They had a bunch of these cute little samplers.

And some more.

Ooh, refried beans. I wonder how those are? (Not that great, honestly.)

Ah, they almost got me. I see blue jelly and figure it's grape. Then take a second to actually look at the label and it's really blueberry.

There aren't many performers in the subways, but I actually really enjoyed this guy. Usually the subway performers are bad an annoying, so I was pleasantly surprised.

OK, I can't find toothbrush holders anywhere, so I'm using one of these dumb travel containers for mine. I wonder how Swedes store their toothbrushes?

Received this letter in 4 days. That was surprisingly fast.

Lots of meat and cheese in the break room at the hospital. Nice.

I can't stand not either brushing my teeth or chewing on gum after eating, but I couldn't find any gum. So I first bought this Läkerol, which was just like licorice, and then the Emster, which was just weird. Finally I found a nice big bag of real gum at the store.

I correctly assumed that meant replacing the green line, but unfortunately, that does me no good, as I don't even know if I want the green line; I just know the bus number.

They have the little button to push to say you want to get off at the next stop, and then "Stannar" lights up on the LED screen at the front, but I've never once seen a bus not stop at a single stop. So either they always stop, or so far there's always been someone who pushed the button or standing at the station waiting to be picked up.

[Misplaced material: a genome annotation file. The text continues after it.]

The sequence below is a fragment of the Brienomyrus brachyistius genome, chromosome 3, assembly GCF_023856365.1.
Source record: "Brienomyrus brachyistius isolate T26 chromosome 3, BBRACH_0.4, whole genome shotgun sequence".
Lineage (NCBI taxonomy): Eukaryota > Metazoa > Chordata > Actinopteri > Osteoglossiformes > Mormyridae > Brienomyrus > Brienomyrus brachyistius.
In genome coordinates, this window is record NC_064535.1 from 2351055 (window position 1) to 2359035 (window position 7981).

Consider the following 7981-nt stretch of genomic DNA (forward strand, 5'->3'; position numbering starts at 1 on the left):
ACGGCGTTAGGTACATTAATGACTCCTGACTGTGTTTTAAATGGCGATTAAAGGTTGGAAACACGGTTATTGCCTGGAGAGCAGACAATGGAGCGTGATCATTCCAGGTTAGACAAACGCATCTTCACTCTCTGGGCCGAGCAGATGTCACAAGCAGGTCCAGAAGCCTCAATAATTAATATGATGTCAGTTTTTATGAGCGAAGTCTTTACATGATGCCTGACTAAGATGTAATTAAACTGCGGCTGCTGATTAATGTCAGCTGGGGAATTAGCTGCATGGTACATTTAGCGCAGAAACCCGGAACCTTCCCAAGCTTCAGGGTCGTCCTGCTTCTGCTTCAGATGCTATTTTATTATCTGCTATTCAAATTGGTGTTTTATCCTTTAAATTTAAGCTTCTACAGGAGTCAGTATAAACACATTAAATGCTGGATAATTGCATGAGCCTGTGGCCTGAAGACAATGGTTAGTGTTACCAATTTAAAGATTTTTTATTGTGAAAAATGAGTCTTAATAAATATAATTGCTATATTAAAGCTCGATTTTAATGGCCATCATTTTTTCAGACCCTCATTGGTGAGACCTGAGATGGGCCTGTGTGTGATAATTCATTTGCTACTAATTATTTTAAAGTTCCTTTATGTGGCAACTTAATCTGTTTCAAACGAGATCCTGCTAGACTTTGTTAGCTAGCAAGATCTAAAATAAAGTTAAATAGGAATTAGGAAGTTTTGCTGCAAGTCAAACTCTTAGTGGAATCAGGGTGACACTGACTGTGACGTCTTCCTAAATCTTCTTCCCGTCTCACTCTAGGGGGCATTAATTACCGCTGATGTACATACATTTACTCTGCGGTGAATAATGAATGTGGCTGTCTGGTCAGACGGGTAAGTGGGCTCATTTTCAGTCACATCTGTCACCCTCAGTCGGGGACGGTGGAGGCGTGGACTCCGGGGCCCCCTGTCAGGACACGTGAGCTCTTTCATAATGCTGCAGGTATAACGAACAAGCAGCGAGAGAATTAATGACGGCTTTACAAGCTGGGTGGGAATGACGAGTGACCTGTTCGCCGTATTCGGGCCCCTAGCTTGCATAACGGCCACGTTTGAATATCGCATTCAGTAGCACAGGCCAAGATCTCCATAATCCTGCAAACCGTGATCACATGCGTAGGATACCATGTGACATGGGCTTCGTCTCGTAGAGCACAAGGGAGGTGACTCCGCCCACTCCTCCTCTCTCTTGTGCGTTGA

Ugh, I hate cyps.

Nice sunset if you're out early enough to see it.

Ah, finally got my free backpack from the university. She has boxes and boxes of them, too, haha, but she said none of the exchange students are coming in to pick them up.

Hey, what are those things?

Aw, how cute, they're bunnies! Right outside my dorm.

The sun is rising earlier and earlier every day. I can actually almost see it come up before I have to leave. Really nice that I got a room that faces southeast.

Cleaning the subway floors.

They finally got this escalator going again. Took a couple of days, though.

Can't quite see the sunrise from the hospital because some other buildings are in the way.

It's extremely impolite to answer a phone in Sweden with, "Hello?" You're supposed to say your name. However, most people say it so fast as soon as they pick up that you miss it.

Aw, now there are other students at the hospital. Apparently I just started earlier than them. I kind of liked having an entire locker room to myself. Interestingly, both men and women share the same room.